Susan Pierce: No surprise Alexis Grace was the top female last week. Her blues version of Aretha Franklin’s “I Never Loved A Man” was the night’s showstopper, far and away better than any other female that night.
I thought Danny Gokey, the top male vote-getter, did a strong rendition of “Hero,” but not as great as the judges were raving. As the last singer of the night, Gokey had that momentum going for him just before the phone lines opened, but I couldn’t help but wonder how much of his vote was a sympathy vote.
A lot has been made of his wife’s death last year. So much, that in an interview with national media last Thursday, Gokey apologized and said, “There is a fun side of me that’s going to come out. I apologize to everybody if they feel like it’s shoved in their faces.”
The third finalist, Texan Michael Sarver, to me, was the feel-good story of the night: the blue-collar worker wanting to improve his family’s life.
Christine Simmons: How could you not want to see someone like Sarver go through to the next round? What a nice guy, and if he can help his family with his singing, then more power to him.
I was hoping that this season no one would get voted through to the next round just because they were cute like Sanjaya Malakar from Season 6, and so far it looks like talent is a priority.
Speaking of talent, Alexis Grace was such a shock for me. What an amazing, soulful voice coming from such a tiny girl. You just don’t expect her to open her mouth and be able to belt out that kind of feeling. I loved her performance and will be rooting for her.
The guys were both very good but I agree that Gokey was not as good as the judges were saying. I was wondering if there was something I had missed. Gokey was good, but the way Paula Abdul was carrying on you would have thought he was the next Elvis.
Susan: I really hated that Ricky Braddy Susan Pierce 2/20/09 cq didn’t get through and I hope he comes back on wild-card week. The tone of his voice and the melodic riffs he put in “Song for You” were beautiful.
I felt Simon Cowell’s comment on Braddy’s lack of “star quality” was unwarranted. Remember how last year’s winner David Cook started out? He was the geek playing crossword puzzles in the hallway. He grew into his role, and who’s to say Braddy couldn’t as well?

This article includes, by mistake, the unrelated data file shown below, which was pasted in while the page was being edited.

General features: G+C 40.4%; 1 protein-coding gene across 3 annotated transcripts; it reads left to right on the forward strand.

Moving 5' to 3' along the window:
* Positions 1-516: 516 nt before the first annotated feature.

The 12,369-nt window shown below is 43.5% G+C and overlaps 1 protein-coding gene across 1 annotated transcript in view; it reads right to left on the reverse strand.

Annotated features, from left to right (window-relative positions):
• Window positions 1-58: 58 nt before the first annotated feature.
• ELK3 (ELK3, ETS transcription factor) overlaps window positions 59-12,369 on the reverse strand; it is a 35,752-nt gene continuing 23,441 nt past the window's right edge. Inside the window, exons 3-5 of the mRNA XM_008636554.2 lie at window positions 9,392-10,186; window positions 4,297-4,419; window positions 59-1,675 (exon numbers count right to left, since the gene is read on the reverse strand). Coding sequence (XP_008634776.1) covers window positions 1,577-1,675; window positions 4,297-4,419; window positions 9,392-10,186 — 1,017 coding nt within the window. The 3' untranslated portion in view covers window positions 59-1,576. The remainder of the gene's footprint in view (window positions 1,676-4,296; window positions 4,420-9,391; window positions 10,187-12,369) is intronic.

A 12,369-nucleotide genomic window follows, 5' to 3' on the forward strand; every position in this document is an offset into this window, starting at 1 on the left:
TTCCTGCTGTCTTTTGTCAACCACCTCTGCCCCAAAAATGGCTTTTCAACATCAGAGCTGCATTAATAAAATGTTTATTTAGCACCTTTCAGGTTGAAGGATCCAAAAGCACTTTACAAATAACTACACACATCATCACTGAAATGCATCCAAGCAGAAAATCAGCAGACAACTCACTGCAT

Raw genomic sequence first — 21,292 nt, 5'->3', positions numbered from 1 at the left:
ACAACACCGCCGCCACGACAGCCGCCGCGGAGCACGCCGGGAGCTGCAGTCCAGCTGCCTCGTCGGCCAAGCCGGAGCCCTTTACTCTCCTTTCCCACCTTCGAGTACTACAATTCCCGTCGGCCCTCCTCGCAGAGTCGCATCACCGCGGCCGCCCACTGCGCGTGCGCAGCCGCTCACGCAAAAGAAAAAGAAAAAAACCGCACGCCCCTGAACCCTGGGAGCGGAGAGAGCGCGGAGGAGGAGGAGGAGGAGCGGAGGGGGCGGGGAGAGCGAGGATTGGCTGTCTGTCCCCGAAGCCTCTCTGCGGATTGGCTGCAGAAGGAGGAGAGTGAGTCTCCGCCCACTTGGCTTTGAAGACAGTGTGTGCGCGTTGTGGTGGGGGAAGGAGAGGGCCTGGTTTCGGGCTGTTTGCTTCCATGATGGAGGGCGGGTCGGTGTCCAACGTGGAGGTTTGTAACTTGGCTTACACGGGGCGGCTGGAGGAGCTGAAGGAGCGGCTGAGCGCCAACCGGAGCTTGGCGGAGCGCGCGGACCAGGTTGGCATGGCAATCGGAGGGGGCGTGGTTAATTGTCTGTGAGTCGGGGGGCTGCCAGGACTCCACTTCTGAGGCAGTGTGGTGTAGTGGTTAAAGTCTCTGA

Another I hated to see fall through was Brent Keith, who sang “Hicktown.” I thought he looked just like a younger version of Richie McDonald, former front man for Lone Star.
Christine: I think the judges will bring Braddy back in the wild-card round. He’s already got a following on the message boards at idol.com. As for Keith, I thought he was just OK. He reminded me a little of a karaoke singer at your local bar. If he gets another chance, he needs to really do something that will make him stand out.
What was with the song choices last week? The contestants had so many songs to choose from, and it seemed to me like they were all choosing songs that where either too old for them or didn’t fit their voices. I think the three that did make good song choices are the three who made it through to the next round.
Who could return
Susan: So, on the fourth week the judges will bring back singers they think deserve a “do-over,” and viewers will pick the final three finalists.
I think Anoop Desai is a lock for a repeat performance. Host Ryan Seacrest as much as said so when he pointed out that Desai only fell 20,000 votes short of Sarver.
I’d bet money that drama queen Tatianna Del Toro will be back — if for the entertainment value of her theatrics as much as her vocal talent.
Christine: Toro has a decent voice, but there’s just something about her that’s so annoying to me, aside from the fact that she’s a drama queen and all that begging. I think she was in need of an attitude adjustment.
But we’ve just scratched the surface and in a couple of weeks will be saying, “Tatianna who?”
Susan Palmer Pierce is a reporter and columnist in the Life department. She began her journalism career as a summer employee 1972 for the News Free Press, typing bridal announcements and photo captions. She became a full-time employee in 1980, working her way up to feature writer, then special sections editor, then Lifestyle editor in 1995 until the merge of the NFP and Times in 1999. She was honored with the 2007 Chattanooga Woman of ...